Making Fertilizers cost effective

January 11, 2017
1 year

What is the issue?

  • Due to gas scarcity and the difficulty of gas pricing, fertilizer production in India does not inspire confidence for fresh investment.
  • No fresh investment has happened for the past two decades.

What is the problem in production?

  • India is the world’s largest importer of fertilizers.
  • Since the main ingredient in urea is natural gas, which India lacks, there is large import dependence.
  • It imports nearly 10 million tonnes of urea annually i.e one-third of its domestic consumption.
  • Also as gas represents 80% of the cost of urea production, even a one-dollar per unit increase in price increases the cost of urea by 10-15% of its international price.
  • So, cost-efficient gas is vital for the viability of producing urea in India.

What is the condition of domestic reserves?

  • Around 10 years ago, huge gas reserves were discovered in the Krishna-Godavari basin, off the east coast of India.
  • The total reserves were supposed to be in excess of 80 trillion cubic feet.
  • This could transform not just fertilizer production but could also meet the cooking, lighting and automobile gas.
  • However due to various reasons and disagreements on the price of gas no new fertilizer capacity has come up to take advantage of India’s gas find.

What is the problem in importing gas?

  • Volatility - At any given point, the price of gas can vary from half a dollar to $15 for various end-consumers in the world.
  • The benchmark is the spot or futures price at Henry Hub, a natural gas pipeline hub in Louisiana, US. But even that is quite volatile.
  • Long-term fixed price contracts are not very common.
  • Infrastructure – The transport of gas itself is very costly either through pipeline or in liquefied form.
  • Subsidy - Farmers in India pay a highly subsidized price for urea, about Rs 5,000 a tonne. This implies a subsidy of 60-70% on the international price of urea. This large gap is reimbursed to the supplier by the government.
  • Food and fertilizer subsidy makes up about 12% of the Union budget, (fertilizer alone was Rs 1 trillion). Due to this huge burden, domestic producers often face great delays in getting reimbursed by the government. That delay can be deadly to domestic producers, as it represents a substantial part of their revenue.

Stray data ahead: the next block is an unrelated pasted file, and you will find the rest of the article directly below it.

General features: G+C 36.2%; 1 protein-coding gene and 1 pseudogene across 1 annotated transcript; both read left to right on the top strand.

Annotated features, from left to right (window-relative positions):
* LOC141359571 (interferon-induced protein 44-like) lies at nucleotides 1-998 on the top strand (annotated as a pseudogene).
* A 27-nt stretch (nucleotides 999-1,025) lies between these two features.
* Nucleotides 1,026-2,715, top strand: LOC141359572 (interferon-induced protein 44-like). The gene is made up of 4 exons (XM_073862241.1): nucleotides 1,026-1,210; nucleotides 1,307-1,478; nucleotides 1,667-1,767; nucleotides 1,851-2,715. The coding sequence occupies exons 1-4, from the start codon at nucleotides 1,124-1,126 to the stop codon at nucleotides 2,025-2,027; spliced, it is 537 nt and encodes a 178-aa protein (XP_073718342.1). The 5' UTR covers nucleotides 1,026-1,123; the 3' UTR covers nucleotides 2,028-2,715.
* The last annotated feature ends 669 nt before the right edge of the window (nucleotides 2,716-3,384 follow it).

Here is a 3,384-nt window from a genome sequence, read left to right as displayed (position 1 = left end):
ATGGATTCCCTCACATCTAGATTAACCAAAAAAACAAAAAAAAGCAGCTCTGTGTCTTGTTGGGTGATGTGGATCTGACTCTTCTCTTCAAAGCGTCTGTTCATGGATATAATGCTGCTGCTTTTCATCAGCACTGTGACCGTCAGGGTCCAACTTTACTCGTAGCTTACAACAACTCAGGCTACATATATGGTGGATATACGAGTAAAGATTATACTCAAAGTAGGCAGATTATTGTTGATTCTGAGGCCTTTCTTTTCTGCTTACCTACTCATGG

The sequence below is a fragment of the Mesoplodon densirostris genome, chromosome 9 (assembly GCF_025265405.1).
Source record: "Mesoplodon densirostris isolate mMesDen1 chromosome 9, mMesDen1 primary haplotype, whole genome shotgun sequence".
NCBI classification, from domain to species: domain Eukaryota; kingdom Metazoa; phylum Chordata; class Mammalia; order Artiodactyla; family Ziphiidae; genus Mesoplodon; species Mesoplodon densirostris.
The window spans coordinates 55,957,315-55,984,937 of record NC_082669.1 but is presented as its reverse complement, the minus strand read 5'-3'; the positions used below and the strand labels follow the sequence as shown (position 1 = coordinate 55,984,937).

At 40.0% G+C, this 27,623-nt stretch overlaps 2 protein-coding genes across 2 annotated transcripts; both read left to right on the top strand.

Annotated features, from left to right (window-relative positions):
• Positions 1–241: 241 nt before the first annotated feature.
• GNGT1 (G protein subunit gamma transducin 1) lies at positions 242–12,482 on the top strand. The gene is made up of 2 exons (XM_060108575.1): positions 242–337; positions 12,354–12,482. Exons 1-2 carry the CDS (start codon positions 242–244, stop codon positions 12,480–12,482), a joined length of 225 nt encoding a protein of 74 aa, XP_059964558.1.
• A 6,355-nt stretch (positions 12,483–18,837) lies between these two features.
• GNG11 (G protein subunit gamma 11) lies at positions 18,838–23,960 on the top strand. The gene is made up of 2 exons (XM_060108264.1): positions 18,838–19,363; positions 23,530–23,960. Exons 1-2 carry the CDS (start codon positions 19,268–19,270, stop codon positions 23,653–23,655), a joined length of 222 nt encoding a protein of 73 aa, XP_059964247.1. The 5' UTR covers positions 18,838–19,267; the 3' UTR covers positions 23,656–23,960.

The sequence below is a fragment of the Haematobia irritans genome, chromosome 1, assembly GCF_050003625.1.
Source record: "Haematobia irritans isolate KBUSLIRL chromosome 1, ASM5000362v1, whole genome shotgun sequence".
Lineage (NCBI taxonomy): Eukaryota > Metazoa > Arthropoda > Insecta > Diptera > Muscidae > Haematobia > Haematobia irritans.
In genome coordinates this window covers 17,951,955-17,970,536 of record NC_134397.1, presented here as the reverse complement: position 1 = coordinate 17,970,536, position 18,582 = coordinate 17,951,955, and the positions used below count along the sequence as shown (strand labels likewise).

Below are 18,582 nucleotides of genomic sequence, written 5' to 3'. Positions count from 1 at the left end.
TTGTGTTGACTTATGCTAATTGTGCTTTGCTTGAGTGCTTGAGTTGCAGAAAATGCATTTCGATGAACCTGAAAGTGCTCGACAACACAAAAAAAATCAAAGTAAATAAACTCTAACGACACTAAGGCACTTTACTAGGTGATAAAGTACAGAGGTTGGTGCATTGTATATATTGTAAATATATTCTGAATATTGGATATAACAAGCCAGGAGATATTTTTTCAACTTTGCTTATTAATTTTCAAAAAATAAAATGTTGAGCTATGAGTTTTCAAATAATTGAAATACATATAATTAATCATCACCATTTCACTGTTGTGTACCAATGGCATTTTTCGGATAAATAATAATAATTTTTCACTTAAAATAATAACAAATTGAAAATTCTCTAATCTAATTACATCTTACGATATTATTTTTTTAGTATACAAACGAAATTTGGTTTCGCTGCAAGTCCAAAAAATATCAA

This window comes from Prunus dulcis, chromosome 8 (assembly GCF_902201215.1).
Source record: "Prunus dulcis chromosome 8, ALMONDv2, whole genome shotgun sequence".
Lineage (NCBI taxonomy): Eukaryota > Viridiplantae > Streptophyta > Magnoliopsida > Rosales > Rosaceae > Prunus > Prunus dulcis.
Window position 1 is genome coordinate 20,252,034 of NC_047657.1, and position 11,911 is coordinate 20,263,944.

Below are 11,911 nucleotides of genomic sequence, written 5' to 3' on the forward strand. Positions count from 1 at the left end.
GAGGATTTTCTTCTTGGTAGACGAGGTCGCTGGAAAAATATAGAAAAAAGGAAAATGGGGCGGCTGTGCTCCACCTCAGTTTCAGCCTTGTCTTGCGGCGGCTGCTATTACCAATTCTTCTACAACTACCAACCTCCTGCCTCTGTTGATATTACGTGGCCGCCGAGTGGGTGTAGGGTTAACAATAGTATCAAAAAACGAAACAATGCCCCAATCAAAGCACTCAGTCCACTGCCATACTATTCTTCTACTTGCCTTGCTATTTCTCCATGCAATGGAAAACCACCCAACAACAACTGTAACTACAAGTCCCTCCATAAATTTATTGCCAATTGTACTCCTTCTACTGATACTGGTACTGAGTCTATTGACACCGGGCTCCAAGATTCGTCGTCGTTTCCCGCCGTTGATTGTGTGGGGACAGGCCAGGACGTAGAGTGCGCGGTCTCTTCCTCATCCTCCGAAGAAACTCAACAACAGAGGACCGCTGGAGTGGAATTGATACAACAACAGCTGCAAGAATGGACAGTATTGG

• On the other hand, foreign suppliers of urea have to be paid instantly, since otherwise they would stop supplying to India.

What has the government done?

  • The government has tried to reform by moving to a nutrient-based subsidy regime to reduce dependency on urea.
  • There is now talk of paying cash subsidy directly to farmers using Jan Dhan Yojana bank accounts but there are problems in identifying beneficiaries. In spite of them, there is one move which is worth recounting.
  • It is the joint venture between India and Oman to produce 1.6 million tonnes of urea in Oman. It commenced 11 years ago.
  • Since it is expensive to import gas it is planned to convert that gas into urea in situ, and import the urea instead. This production in Oman is completely dedicated to India.
  • India also signed a long term contract to utilize gas at less than a dollar per unit. It now accounts for almost one-fifth of India’s import of urea.

What should be done in future?

  • This is now being replicated at the Chabahar port in Iran to produce another million tonnes of urea using Iranian gas near the port.
  • This approach of converting India’s vulnerable situation of import dependence for gas, into a joint venture on foreign shores that have abundant gas is a win-win for all.
  • Though it goes against the spirit of Make In India, it makes ultimate strategic sense. It can be applied to address India’s food security by encouraging agriculture-production joint ventures in land-abundant countries.


Category: Mains | GS – III | Agriculture

Source: Livemint

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